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Worldwide Pinhole Photography Day has been the last Sunday in April for twenty years, and while I've observed it once or twice before, this is the first year when pinhole photography has been an enduring interest rather than an occasional experiment. So I packed my bag and headed out to the least-peopled interesting place I know.

This is the story of the stuff and the journey. The photos will come later – I've finished developing and scanning the six rolls I used, and am only just starting to sort through the results.

The bag is the Fujifilm-branded Domke 803 satchel; I thought about carrying a roll of Acros just to have some Fuji film in it, but decided to stay all-Ilford this time around. Between what's loaded in the cameras and organized in the Canadian-red pouch I have four rolls each of Pan F and Ortho 80, and two rolls of FP4. My Reality So Subtle 6x9F is the black plastic at the far left of the bag, and my Ondu 6x12 Rise is the wooden beauty in the padded divider. The front pockets contain my light meter, reciprocity calculator, and the camera that I'm using to document the occasion – all of which is my phone – and two filter wallets, one for ø52 and one for Cokin A. I'd wind up using yellows, red, and a couple of different NDs, depending on the sun and clouds.

And of course, there are two tripods and three clamps. Can't go pinholing without proper support.

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The Ondu 6x12 in action.

The novoflex-blue ballhead is attached to my Fat Gecko vise, which I use to clamp onto larger objects and chain-link fences. It could grab small things as well, but the thread pitch is so fine that by the time I reduce its width I'll usually have gotten bored and decided it wasn't that photogenic a scene in the first place. So I just leave it wide open and use smaller clamps for smaller things instead.

For the big day I decided on two tripods. My main one is always the Gitzo Mini Traveler, a strong and light little carbon thingy that has a price tag that looks like a typo. (Worth every penny.) And for only the second time ever I brought out my Manfrotto Compact Light tripod, which weighs three times more than the GMT, and costs about a third as much at retail. (I bought mine as an open box clearance for $40 and a milkshake.) Interestingly, the only other time I carried the MCL was also to the Leslie Street Spit, which is where I celebrated Pinhole Day. Back then I was using it as a light stand for a little LED.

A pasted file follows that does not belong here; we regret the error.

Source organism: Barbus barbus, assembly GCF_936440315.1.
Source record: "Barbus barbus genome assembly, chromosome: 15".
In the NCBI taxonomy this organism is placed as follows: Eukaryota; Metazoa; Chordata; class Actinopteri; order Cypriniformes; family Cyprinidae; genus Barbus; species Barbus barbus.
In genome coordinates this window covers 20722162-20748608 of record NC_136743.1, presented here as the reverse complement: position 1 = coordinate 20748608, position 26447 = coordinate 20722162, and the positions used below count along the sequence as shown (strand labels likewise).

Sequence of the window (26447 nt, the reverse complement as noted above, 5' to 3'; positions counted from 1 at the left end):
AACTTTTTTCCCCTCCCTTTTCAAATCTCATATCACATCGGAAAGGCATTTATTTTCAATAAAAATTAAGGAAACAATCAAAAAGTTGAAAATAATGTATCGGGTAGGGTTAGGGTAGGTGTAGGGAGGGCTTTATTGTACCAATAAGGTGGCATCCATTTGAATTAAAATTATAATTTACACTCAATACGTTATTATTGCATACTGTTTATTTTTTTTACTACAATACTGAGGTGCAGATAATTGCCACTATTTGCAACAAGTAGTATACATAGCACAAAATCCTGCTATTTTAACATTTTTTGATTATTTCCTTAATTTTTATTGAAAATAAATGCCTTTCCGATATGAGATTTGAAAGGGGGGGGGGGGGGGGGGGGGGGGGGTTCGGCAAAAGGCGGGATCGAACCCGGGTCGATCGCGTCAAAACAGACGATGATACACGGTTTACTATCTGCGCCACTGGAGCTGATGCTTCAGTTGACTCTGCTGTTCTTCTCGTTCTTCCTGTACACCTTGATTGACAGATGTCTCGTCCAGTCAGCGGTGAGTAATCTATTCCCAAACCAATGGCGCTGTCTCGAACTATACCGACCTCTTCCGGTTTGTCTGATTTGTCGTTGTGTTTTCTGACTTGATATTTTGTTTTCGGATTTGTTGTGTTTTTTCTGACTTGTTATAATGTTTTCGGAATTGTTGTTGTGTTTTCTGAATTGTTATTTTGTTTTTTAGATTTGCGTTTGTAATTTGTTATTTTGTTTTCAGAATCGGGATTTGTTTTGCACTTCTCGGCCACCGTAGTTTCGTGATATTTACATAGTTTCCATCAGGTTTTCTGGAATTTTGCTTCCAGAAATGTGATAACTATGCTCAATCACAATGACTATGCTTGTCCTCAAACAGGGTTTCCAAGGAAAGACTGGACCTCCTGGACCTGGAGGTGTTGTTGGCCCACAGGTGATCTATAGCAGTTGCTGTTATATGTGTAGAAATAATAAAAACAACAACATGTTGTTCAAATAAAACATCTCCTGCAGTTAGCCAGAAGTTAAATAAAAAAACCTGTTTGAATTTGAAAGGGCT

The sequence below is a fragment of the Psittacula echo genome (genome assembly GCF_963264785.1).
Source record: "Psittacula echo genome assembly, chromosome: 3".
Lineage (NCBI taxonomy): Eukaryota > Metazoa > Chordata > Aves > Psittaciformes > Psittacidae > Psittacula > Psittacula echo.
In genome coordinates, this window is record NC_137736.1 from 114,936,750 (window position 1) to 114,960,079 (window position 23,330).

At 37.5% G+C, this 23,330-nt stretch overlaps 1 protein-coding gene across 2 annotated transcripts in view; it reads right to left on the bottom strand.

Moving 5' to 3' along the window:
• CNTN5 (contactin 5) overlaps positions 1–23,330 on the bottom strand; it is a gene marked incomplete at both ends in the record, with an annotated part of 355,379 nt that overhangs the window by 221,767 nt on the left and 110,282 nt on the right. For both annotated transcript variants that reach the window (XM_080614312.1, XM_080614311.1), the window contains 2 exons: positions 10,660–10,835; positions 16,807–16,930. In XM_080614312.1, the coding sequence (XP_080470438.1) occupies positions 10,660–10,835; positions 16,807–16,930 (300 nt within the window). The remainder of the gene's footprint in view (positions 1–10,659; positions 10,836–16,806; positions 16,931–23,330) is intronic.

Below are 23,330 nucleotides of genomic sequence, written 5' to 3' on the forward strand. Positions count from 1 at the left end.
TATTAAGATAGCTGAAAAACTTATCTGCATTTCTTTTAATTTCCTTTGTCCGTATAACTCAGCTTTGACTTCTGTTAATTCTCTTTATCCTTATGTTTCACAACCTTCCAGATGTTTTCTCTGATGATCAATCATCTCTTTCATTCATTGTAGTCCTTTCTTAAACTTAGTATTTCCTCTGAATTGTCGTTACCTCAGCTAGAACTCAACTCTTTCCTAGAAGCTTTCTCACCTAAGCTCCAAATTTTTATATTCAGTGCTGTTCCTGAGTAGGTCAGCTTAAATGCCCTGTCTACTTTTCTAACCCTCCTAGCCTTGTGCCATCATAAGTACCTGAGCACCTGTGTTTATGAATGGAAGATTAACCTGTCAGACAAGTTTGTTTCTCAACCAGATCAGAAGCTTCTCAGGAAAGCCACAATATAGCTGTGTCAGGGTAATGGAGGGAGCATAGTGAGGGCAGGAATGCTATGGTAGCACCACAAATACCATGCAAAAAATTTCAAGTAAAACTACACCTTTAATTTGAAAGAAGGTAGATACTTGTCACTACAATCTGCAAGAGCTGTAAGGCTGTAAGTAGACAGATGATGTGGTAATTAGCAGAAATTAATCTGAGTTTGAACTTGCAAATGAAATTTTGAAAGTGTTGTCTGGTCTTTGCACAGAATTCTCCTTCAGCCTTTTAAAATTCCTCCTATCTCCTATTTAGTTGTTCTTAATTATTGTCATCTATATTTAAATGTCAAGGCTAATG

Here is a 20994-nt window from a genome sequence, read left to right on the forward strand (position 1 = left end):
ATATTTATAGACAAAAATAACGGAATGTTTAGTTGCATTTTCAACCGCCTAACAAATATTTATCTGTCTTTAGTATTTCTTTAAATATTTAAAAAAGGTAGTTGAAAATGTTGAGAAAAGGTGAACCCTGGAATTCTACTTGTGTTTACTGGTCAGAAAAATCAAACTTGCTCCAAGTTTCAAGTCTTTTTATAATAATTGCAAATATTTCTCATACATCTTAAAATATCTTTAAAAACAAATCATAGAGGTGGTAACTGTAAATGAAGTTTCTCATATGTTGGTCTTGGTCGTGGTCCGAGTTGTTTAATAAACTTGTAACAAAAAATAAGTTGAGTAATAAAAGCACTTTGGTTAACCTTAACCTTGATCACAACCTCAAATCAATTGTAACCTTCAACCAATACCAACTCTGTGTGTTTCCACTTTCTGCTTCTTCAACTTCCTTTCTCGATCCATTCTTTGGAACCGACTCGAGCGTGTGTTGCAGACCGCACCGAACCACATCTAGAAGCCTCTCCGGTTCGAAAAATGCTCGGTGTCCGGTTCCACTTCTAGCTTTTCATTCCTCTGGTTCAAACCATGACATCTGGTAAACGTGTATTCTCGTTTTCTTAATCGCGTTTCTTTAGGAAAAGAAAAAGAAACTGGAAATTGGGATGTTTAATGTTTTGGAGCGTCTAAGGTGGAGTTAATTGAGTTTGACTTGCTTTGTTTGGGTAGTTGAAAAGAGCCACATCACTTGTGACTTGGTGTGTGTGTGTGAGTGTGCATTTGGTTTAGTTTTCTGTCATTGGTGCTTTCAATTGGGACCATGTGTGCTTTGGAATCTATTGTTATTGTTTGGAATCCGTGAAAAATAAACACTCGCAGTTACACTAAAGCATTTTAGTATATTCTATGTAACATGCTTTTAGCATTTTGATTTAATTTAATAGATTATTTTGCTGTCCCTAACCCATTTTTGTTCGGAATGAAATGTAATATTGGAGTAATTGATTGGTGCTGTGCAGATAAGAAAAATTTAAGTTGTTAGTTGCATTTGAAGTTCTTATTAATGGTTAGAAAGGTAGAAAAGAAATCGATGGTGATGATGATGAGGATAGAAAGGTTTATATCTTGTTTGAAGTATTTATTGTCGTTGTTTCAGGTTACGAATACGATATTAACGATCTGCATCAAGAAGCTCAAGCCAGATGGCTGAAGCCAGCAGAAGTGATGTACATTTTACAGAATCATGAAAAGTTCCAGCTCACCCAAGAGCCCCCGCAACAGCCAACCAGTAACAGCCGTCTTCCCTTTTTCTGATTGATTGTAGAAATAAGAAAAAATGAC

The Fat Gecko and MCL were only used for a couple of photos each, but I couldn't have reached those photos any other way. Still, I probably could have left them at home and saved 1200 grams from my kit. But the Gitzo is to tripods what the Ondu is to pinholes, so there's no way I'd leave it behind.

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The utilitarian black plastic RSS 6x9 takes a few more risks. It's way closer to the water than it looks.

They're buried under the other stuff in my bag photo, but the two Smallrig mini clamps did an amazing amount of work. The Leslie Street Spit is the land of broken concrete and rebar, so there are lots of things to grab but very little solid and level footing. And a clamp can hold the camera in places where I've never put one before.

The left and right photos show the clamp with a short arm attachment that has limited pivots at both ends. It's a bit too short and not very repositionable, making it frustrating to use but fairly strong. The centre photo is the second identical clamp with an 11" arm on it; this arm is also very strong and easier to position with its central pivot and more versatile ball ends, but can have a bit of bounce to it. I've ordered another arm that combines the best of both devices, but it didn't arrive in time.

As with all things photographic, the best equipment is the one you don't have on you.

The clamp with the short arm probably accounts for the plurality of the day's photos, while the one with the long arm only contributed a few. Realistically, my light walking-around kit of just the small-armed clamp and Gitzo Mini took over 80% of my photos for the day, and probably could have been persuaded to take half of the rest if I had tried hard enough.

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In hindsight the idea of simplifying my kit and removing three pounds of mostly-superfluous gear from an already light bag seems very tempting. If I wasn't going to the varied and unpredictable terrain of the Spit, I definitely wouldn't have carried the long-armed clamp and the goofy Manfrotto tripod. But it's hard to say if the rarely-used equipment was actually unnecessary. Could I have made do without it? Sure. Are there photos I would have regretted not being able to take? Sure. Do I always wish I packed a little less stuff at every moment *except* when I'm actually packing my kit? Yup.

Over the course of five hours I walked about twelve kilometres, didn't drink nearly enough water, gained several interesting sunburns, put three rolls of Pan F through the Ondu, and one each of Pan F, Ortho, and FP4 through the RSS. I'm pretty sure I biffed a couple of frames – see "didn't drink enough water", above – so that will probably be fewer than 60 photos. The good ones will be fewer still, and many of those will turn out to be of essentially the same scene.

And is that the way it always is?

Also yup.